As a national family-based organization, we work alongside these women and their allies every day. Consider these scenarios:

  • A teenage girl with an intellectual disability is participating in her high school’s mainstream health and sex education curriculum. Some people think she would be better off in a “special” class or that information about healthcare and sexuality is irrelevant for people with a disability.

Health care providers often do not support women with disabilities to seek preventative care, focusing instead on the medicalization of disability and not on the health conditions they face as women. Women with disabilities are less likely than women without disabilities to receive pelvic and mammogram exams on a regular basis and are therefore at a higher risk for delayed diagnosis of breast and cervical cancer.

  • A mother with an intellectual disability is working with a lawyer to maintain custody of her child. Her ability to parent is being questioned because of her disability.

Up until as late as the mid-1970s, thousands of women with intellectual and other disabilities were sterilized involuntarily in Canada under the British Columbia and Alberta Sexual Sterilization Acts.

People with an intellectual disability make up somewhere between 1-3% of the overall Canadian population, however parents with an intellectual disability are disproportionately represented within the child protection system. More than 1 in 10 child maltreatment investigations opened in Canada in 2003 involved children of parents with cognitive impairments.

Article 23 of the UN Convention on the Rights of Persons with Disabilities guarantees people with disabilities the right to family life, requires access to appropriate supports to raise children and prohibits that a child is separated from their parent based on disability.

  • A young woman with an intellectual disability reports her experience with sexual assault to police, despite the risk that she may not be believed.

Women with disabilities are four times as likely to be victims of violence than non-disabled women, while women with multiple disabilities experience even higher rates of violence. Across Canada, few sexual assault crisis centres or transition houses are accessible to women with disabilities.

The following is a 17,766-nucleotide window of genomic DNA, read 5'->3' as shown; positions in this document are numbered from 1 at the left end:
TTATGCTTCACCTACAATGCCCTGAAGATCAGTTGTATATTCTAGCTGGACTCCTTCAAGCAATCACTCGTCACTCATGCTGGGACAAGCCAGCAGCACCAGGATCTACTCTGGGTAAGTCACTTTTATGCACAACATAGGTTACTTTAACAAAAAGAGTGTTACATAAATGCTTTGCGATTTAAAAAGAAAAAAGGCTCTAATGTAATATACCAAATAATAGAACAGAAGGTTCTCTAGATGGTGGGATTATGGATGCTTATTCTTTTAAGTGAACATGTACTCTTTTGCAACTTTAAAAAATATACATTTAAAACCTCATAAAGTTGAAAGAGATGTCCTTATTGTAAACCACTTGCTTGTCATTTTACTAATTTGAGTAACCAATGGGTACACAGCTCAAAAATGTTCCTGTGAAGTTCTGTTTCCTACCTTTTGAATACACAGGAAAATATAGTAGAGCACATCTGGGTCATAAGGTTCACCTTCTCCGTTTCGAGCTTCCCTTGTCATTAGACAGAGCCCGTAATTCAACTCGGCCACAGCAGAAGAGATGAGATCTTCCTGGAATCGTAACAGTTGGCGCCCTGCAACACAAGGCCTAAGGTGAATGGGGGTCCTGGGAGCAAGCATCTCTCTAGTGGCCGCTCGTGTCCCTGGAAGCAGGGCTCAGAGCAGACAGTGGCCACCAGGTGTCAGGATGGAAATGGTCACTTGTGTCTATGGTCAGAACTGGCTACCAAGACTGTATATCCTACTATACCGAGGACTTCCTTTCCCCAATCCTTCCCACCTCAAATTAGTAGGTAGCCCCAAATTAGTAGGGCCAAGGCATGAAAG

• A woman with an intellectual disability expresses her desire to have choice and control over where she lives. Some professionals believe she isn’t capable of decision-making because of her disability.

A disproportionate number of women with disabilities live in congregate care living arrangements such as group homes or institutions, where they experience high-stress factors and are at a higher risk of infections.

  • The mother of a child with an intellectual disability is advocating for additional government-funded support for her daughter so she can remain in the workforce.

Mothers of children with intellectual disabilities are over-represented in unemployment and underemployment statistics due to being unable to work or needing to limit employment to stay home to support the needs of their child.

These are only a few examples of the ways that women with disabilities and their allies stand up to the inequality that exists in our communities. They are everyday women. While we’re grateful for their commitment and resolve, it shouldn’t be their responsibility to overcome these barriers. These barriers are preventable.

When we reflect on the scenarios above, it’s striking how each is inextricably linked to the way we value people. Whether or not someone belongs, whether their voice is heard, their opinion valued, or their choice respected, all ties back to whether we value that individual on an equal basis with others.